Introducing AutoCAD 2008 - page 87
Creating and editing text are
that nearly everyone has to tackle at some point. If your job is to just update the text in a drawing, all you have to do is double-click the text and make your changes in the Text panel that appears. Format changes are a little more involved, but if you're familiar with most text editors, you'll find that AutoCAD's text-editing features follow
used in most other word processors. Creating text requires some
with methods for scaling your text properly to make it the correct
. Also, placing the text in the Model tab or a layout tab affects how you deal with text scaling.
Another type of annotation you'll want to know about is dimensioning. In the
chapter, you'll learn about the tools for creating dimensions in AutoCAD and how you can change dimensions as your drawings change.
Dimensions are a key part of technical drawing and drafting. You could almost say that dimensions are the reason we produce CAD drawings in the first place, since they
critical information about our designs. Before the days of AutoCAD, we used dimensions to communicate specific
of a design. But now we can use dimensions to help keep track of critical measurements in a drawing. We can use temporary dimensions to help in this effort.
Adding dimensions to your drawing is
easy. In this chapter, I'll discuss the types of dimensions available and how to apply them to your drawing. One of the trickier aspects of dimensioning in AutoCAD is understanding scale factors. Just as with text, you have to apply a scale factor to your dimensions before they appear properly in the Model tab of your drawing.
Finally, since many standards and styles of dimensioning exist, AutoCAD provides many options that let you set up dimensions in just the way you want. But with so many settings, you might feel just a bit lost when you want to fine-tune the appearance of your dimensions. This chapter will help you out.
of an AutoCAD Dimension
If you were drawing dimensions by hand, you would not need to know the names of the dimension's
. Now that you're using CAD and reading this book, it will help to know these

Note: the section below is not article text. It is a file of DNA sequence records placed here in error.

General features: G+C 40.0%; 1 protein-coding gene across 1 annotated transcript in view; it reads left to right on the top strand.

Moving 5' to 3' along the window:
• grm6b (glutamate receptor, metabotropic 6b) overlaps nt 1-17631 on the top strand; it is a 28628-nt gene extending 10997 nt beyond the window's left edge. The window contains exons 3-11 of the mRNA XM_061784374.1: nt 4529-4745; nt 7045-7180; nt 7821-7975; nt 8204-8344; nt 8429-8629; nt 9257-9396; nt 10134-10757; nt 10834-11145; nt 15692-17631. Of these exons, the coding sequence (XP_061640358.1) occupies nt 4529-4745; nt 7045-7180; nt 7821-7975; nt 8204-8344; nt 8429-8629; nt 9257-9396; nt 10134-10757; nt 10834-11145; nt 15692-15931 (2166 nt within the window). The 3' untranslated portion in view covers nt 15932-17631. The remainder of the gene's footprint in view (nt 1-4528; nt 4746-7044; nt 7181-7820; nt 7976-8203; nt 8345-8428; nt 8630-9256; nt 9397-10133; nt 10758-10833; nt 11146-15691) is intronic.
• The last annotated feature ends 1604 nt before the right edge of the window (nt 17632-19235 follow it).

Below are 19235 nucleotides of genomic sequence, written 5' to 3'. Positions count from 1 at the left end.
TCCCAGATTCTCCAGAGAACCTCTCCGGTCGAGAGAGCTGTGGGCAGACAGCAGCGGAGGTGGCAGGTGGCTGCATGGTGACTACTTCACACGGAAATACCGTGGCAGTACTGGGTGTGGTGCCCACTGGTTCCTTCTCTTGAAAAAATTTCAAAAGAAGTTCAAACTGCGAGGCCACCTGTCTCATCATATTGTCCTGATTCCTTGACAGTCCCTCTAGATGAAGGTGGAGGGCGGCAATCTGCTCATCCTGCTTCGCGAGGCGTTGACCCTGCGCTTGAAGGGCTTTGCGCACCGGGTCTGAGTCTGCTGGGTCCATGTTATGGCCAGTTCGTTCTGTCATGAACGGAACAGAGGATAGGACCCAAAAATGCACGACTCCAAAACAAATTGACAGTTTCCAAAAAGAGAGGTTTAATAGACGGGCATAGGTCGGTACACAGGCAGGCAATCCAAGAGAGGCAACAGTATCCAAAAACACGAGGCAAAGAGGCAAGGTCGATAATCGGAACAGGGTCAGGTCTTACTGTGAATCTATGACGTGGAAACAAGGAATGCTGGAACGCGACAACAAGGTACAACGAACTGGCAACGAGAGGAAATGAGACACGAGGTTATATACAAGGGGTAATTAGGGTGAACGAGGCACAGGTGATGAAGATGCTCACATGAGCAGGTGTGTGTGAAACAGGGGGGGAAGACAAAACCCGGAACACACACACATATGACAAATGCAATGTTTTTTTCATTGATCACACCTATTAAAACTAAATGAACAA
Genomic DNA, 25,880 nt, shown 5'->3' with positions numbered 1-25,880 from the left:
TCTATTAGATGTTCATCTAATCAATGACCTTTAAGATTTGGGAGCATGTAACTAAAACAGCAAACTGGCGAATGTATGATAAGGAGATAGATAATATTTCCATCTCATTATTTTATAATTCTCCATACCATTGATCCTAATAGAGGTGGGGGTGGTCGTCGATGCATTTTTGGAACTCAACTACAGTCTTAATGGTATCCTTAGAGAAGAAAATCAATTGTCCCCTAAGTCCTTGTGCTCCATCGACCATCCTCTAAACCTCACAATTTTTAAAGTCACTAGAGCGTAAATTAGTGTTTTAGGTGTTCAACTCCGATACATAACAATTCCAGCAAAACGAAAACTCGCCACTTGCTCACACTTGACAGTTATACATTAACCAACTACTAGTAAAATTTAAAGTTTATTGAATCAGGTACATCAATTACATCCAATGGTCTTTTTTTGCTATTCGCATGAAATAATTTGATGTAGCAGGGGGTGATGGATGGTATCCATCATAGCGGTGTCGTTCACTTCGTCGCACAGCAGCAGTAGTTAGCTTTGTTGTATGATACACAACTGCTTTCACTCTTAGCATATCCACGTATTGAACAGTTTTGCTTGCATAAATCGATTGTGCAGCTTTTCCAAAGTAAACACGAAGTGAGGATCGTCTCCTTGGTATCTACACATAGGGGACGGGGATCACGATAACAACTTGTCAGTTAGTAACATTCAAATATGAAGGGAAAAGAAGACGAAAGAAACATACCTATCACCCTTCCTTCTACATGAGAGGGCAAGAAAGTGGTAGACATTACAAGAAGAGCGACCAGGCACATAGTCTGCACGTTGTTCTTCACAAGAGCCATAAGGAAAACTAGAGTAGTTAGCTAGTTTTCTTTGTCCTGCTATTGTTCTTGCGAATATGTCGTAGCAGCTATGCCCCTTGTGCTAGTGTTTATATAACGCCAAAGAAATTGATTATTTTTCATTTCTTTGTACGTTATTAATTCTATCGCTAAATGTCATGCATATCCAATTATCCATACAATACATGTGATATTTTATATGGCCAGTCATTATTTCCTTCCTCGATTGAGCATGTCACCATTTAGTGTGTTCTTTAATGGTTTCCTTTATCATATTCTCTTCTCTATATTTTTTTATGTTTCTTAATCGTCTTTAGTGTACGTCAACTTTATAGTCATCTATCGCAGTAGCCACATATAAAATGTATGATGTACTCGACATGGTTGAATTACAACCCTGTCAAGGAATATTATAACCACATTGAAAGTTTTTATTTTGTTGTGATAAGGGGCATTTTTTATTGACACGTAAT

so you can better understand the discussions that follow in this chapter.
Figure 10.1 shows a typical dimension along with the names of its parts. Not all these parts appear in all styles of dimensions. For example, the dimension line extension is used only in architectural drawings. Also, architectural drawings do not use arrows when dimensioning straight lengths. Instead, a "tick" mark is used, which looks like a diagonal line.
The components of a dimension for two common styles
Besides the components of a dimension, you'll want to know about the standards that
the placement and style of dimensions in a drawing. Each industry has a different set of standards for text
, text style, arrow style, dimension placement, and general dimensioning
. These issues are beyond the scope of this book; however, I urge you to become familiar with the standards associated with your industry. Many resources are available to you if you want to find out more about dimension standards. Here are just a few resources on the subject:
For mechanical drafting in the United States, check the American Society of Mechanical Engineers (ASME) website at
For European standards, see the Organization for International Standards (ISO) website at
For architectural standards in the United States, see the American Institute of Architects (AIA) website at
As you read this chapter, you might want to refer to Figure 10.1 when you need
about the names of the dimension components. Toward the end of this chapter, you'll find a section called "Setting Up the Dimension's Appearance" that describes how to change the appearance of your dimensions to suit your style of drawing. You'll learn more about the dimension components in that section.